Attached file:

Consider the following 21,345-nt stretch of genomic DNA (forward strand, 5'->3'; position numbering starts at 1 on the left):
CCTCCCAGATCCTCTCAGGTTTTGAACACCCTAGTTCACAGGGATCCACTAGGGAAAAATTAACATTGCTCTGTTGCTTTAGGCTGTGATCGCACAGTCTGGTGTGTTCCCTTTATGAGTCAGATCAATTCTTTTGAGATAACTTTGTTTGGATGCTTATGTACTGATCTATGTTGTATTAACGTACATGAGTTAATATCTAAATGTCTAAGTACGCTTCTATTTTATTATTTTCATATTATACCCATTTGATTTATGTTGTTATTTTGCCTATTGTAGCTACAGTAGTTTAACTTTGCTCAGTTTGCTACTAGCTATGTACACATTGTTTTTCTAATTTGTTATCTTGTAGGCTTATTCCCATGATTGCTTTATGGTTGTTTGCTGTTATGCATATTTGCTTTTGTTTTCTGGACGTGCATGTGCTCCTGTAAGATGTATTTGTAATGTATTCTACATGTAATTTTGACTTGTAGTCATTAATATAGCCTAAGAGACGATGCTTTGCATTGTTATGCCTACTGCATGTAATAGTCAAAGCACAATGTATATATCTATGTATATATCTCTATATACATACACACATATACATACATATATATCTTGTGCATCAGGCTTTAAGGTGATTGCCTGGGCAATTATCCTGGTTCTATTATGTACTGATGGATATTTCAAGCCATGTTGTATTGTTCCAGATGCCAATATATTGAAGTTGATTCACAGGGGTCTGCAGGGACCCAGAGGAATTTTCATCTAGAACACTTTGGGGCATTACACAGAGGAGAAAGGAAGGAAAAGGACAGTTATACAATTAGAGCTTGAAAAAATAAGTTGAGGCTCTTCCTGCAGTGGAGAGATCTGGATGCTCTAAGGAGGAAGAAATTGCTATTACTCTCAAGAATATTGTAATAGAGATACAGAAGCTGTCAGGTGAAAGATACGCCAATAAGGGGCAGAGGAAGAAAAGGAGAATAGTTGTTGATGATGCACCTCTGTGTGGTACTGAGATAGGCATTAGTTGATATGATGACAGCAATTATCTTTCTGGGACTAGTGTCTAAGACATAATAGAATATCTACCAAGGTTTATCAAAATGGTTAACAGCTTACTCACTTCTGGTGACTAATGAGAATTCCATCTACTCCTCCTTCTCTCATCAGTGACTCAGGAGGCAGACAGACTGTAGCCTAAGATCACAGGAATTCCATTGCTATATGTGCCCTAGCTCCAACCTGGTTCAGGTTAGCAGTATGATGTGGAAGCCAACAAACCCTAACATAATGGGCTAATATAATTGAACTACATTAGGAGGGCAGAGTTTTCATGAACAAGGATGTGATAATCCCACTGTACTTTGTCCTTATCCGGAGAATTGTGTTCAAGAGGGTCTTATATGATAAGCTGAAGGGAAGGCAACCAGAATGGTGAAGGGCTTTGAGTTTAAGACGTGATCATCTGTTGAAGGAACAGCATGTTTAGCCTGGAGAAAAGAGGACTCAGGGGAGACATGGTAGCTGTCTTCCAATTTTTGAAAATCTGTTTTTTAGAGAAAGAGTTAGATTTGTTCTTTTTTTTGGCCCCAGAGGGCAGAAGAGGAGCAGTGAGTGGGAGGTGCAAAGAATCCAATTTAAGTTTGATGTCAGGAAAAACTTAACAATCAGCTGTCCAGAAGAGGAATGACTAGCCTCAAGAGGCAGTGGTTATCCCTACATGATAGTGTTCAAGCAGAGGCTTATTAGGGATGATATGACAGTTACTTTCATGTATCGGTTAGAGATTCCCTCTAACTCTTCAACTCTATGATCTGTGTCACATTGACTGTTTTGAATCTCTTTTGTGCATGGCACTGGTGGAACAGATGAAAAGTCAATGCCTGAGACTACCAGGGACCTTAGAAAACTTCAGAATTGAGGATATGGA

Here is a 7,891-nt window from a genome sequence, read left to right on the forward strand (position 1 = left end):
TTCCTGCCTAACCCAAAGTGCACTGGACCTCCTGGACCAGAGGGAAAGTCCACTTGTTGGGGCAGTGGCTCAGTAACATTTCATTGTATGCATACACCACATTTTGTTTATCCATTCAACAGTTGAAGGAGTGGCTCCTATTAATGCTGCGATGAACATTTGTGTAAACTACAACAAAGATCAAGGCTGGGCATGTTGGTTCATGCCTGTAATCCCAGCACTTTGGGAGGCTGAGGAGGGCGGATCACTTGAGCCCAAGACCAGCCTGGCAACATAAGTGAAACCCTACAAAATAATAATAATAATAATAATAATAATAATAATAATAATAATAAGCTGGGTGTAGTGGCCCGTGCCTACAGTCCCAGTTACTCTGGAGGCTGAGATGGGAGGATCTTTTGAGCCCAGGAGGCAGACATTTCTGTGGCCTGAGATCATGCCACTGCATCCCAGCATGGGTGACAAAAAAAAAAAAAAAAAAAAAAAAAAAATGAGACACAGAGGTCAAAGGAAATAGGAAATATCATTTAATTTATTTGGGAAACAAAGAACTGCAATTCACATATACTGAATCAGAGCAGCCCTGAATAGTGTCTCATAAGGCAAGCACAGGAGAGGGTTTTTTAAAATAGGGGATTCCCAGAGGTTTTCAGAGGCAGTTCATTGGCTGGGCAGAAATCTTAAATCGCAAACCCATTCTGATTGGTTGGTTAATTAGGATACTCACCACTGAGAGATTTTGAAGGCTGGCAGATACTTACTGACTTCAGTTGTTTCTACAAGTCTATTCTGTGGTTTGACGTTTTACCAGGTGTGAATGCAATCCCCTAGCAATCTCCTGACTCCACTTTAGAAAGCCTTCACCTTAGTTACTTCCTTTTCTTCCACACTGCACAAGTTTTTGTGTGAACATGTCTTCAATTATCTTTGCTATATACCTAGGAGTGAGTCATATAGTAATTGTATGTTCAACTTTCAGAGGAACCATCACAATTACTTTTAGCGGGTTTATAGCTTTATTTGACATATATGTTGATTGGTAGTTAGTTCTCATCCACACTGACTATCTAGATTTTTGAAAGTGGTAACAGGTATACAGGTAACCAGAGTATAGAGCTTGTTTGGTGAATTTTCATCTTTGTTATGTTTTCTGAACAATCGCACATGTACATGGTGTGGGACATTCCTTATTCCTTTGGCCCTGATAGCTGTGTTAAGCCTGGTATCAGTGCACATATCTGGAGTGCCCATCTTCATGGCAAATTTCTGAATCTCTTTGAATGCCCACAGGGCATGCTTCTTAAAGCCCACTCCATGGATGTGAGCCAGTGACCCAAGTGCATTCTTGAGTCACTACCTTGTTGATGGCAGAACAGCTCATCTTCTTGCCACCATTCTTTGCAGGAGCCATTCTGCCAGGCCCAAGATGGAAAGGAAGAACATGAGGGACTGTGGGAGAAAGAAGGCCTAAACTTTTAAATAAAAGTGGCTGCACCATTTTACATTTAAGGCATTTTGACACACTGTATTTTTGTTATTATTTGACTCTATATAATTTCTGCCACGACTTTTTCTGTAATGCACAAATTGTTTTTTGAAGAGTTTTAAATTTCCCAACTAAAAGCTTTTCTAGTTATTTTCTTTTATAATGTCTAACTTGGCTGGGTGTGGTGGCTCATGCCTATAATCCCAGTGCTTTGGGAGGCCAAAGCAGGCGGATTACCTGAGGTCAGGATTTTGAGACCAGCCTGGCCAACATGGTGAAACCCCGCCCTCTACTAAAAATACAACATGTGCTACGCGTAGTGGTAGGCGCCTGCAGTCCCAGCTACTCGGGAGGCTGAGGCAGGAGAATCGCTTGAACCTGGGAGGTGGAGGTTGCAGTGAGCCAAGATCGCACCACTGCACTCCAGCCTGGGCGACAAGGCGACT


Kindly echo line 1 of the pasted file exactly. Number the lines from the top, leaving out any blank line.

Consider the following 21,345-nt stretch of genomic DNA (forward strand, 5'->3'; position numbering starts at 1 on the left):